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Consulting with prime time TV writers on Infectious Disease Topics

Elizabeth Bancroft, MD, SM1, Vicki Beck, MS2, Amanda Shaivitz, MPH2, Jennie Greene, MS2, Laurene Mascola, MD, MPH3, Louise Walshe, RN, MPH4, and Mitchell Cohen, MD5. (1) Acute Communicable Disease Control, 313 North Figueroa, Room 212, Los Angeles, CA 90012, 213-240-7941, ebancroft@dhs.co.la.ca.us, (2) Hollywood, Health & Society Program, USC Annenberg Norman Lear Center, 8383 Wilshire Blvd. Suite 650, Beverly Hills, CA 90211, (3) 90012, (4) Acute Communicable Disease Control, Los Angeles County, Los Angeles County Department of Health Services, 313 North Figueroa, Room 212, Los Angeles, CA 90012, (5) National Center for Infectious Diseases, Centers for Disease Control, 8383 Wilshire Blvd. Suite 650, Beverly Hills, CA 90211

Heightened public awareness about recent disease outbreaks including SARS, Avian influenza, West Nile Virus, and bioterrorism has led to increased attention to these topics in entertainment media. Analyses of national Healthstyles data from 1999-2001 reveal that up to half of regular prime time television viewers learn about diseases and how to prevent them from TV shows, and some take action as a result (Beck et al, 2001). The media has a powerful influence on audiences, with the potential to educate about public health issues when writers receive accurate and timely information.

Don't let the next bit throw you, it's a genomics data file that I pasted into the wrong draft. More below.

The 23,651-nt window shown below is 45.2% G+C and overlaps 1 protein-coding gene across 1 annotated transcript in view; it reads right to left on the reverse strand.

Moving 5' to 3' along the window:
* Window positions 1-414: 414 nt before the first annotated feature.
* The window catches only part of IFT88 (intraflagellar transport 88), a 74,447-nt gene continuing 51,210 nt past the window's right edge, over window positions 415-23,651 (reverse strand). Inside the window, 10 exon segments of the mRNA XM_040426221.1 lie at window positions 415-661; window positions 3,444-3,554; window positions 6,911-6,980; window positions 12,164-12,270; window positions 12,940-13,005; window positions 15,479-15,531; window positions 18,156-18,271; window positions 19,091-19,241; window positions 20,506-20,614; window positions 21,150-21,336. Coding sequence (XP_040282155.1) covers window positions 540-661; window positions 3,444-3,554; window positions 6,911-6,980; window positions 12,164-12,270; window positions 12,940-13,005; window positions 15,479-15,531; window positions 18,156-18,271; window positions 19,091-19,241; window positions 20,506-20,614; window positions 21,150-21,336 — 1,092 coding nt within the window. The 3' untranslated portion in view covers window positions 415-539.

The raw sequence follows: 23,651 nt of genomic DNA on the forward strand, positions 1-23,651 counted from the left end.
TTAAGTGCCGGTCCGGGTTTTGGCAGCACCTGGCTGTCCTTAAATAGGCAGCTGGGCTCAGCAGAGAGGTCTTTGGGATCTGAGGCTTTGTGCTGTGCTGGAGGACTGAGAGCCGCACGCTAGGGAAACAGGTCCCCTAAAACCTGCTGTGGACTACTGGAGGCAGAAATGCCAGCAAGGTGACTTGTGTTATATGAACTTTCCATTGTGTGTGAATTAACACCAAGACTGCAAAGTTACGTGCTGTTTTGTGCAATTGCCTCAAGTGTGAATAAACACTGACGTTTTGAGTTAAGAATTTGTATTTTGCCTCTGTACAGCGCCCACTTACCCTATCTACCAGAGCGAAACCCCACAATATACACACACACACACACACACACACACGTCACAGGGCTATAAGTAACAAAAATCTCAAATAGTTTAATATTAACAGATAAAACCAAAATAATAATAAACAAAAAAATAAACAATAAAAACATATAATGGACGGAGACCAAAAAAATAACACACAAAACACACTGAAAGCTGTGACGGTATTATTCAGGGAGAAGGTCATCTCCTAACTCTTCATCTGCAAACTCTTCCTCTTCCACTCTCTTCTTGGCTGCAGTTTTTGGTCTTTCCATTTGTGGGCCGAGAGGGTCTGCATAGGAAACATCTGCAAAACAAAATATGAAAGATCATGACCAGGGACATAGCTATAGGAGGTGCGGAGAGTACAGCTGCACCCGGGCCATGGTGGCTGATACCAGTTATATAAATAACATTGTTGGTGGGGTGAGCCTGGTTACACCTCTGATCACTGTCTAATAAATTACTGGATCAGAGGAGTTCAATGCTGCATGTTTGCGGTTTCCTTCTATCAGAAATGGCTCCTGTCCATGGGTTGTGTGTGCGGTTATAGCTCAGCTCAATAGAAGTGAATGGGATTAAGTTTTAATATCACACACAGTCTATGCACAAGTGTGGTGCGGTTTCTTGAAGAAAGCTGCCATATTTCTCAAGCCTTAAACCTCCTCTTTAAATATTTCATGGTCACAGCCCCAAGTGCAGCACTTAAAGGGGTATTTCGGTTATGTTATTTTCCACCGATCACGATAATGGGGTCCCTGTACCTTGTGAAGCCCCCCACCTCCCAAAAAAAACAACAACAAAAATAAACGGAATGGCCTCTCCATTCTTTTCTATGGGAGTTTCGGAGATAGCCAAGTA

Through entertainment education efforts, public health experts consult with TV writers to provide credible information for more accurate portrayals in TV storylines. Hollywood, Health & Society—a program funded by the Centers for Disease Control and Prevention (CDC) and the National Cancer Institute at the USC Annenberg School for Communication—identifies topic experts and coordinates consultations when TV writers request assistance. Los Angeles County health officials are among the many experts who work with the USC program to consult on disease outbreak storylines that appear in daytime and prime time dramas. Through phone consultations and writers’ room briefings, County officials have consulted with writers on rabies, botulism, bioterrorism, and healthcare facility outbreaks to offer guidance for more accurate and realistic depictions of these topics. We will describe the roles of public health consultants and their process in working with TV writers as a way to educate U.S. viewing audiences about infectious disease topics.

Learning Objectives:

Keywords: Media, Infectious Diseases

Related Web page: www.entertainment.usc.edu/hhs

Presenting author's disclosure statement:
I do not have any significant financial interest/arrangement or affiliation with any organization/institution whose products or services are being discussed in this session.

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The 132nd Annual Meeting (November 6-10, 2004) of APHA